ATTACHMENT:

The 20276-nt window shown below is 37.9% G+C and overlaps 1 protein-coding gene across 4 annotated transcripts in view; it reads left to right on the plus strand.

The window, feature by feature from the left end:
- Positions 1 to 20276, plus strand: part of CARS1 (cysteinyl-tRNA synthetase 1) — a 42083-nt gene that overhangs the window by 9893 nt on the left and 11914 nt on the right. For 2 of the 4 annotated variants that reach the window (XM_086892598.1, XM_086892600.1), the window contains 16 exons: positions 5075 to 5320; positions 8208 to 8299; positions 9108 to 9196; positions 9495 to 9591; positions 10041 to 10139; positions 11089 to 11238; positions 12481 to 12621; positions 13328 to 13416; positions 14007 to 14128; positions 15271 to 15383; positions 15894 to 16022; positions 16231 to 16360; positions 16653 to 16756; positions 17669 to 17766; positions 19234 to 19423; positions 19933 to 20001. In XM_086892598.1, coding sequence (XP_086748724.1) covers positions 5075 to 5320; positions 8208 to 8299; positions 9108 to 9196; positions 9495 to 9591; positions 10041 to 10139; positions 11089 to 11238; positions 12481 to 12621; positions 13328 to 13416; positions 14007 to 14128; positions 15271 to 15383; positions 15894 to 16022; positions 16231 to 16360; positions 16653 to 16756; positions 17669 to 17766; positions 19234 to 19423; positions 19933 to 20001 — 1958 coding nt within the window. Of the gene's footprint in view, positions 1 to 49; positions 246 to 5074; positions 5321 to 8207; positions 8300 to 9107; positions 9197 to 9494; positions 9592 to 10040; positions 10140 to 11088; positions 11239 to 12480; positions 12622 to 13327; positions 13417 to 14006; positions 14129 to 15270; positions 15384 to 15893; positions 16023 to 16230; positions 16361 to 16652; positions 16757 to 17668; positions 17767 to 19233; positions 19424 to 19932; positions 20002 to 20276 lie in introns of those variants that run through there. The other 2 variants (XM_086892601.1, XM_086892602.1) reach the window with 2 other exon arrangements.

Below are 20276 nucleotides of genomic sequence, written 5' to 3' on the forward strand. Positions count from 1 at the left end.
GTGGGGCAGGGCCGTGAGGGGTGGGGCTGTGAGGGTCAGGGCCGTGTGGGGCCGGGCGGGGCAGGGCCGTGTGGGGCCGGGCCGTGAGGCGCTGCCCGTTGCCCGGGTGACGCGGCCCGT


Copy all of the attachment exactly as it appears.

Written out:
The 20276-nt window shown below is 37.9% G+C and overlaps 1 protein-coding gene across 4 annotated transcripts in view; it reads left to right on the plus strand.

The window, feature by feature from the left end:
- Positions 1 to 20276, plus strand: part of CARS1 (cysteinyl-tRNA synthetase 1) — a 42083-nt gene that overhangs the window by 9893 nt on the left and 11914 nt on the right. For 2 of the 4 annotated variants that reach the window (XM_086892598.1, XM_086892600.1), the window contains 16 exons: positions 5075 to 5320; positions 8208 to 8299; positions 9108 to 9196; positions 9495 to 9591; positions 10041 to 10139; positions 11089 to 11238; positions 12481 to 12621; positions 13328 to 13416; positions 14007 to 14128; positions 15271 to 15383; positions 15894 to 16022; positions 16231 to 16360; positions 16653 to 16756; positions 17669 to 17766; positions 19234 to 19423; positions 19933 to 20001. In XM_086892598.1, coding sequence (XP_086748724.1) covers positions 5075 to 5320; positions 8208 to 8299; positions 9108 to 9196; positions 9495 to 9591; positions 10041 to 10139; positions 11089 to 11238; positions 12481 to 12621; positions 13328 to 13416; positions 14007 to 14128; positions 15271 to 15383; positions 15894 to 16022; positions 16231 to 16360; positions 16653 to 16756; positions 17669 to 17766; positions 19234 to 19423; positions 19933 to 20001 — 1958 coding nt within the window. Of the gene's footprint in view, positions 1 to 49; positions 246 to 5074; positions 5321 to 8207; positions 8300 to 9107; positions 9197 to 9494; positions 9592 to 10040; positions 10140 to 11088; positions 11239 to 12480; positions 12622 to 13327; positions 13417 to 14006; positions 14129 to 15270; positions 15384 to 15893; positions 16023 to 16230; positions 16361 to 16652; positions 16757 to 17668; positions 17767 to 19233; positions 19424 to 19932; positions 20002 to 20276 lie in introns of those variants that run through there. The other 2 variants (XM_086892601.1, XM_086892602.1) reach the window with 2 other exon arrangements.

Below are 20276 nucleotides of genomic sequence, written 5' to 3' on the forward strand. Positions count from 1 at the left end.
GTGGGGCAGGGCCGTGAGGGGTGGGGCTGTGAGGGTCAGGGCCGTGTGGGGCCGGGCGGGGCAGGGCCGTGTGGGGCCGGGCCGTGAGGCGCTGCCCGTTGCCCGGGTGACGCGGCCCGT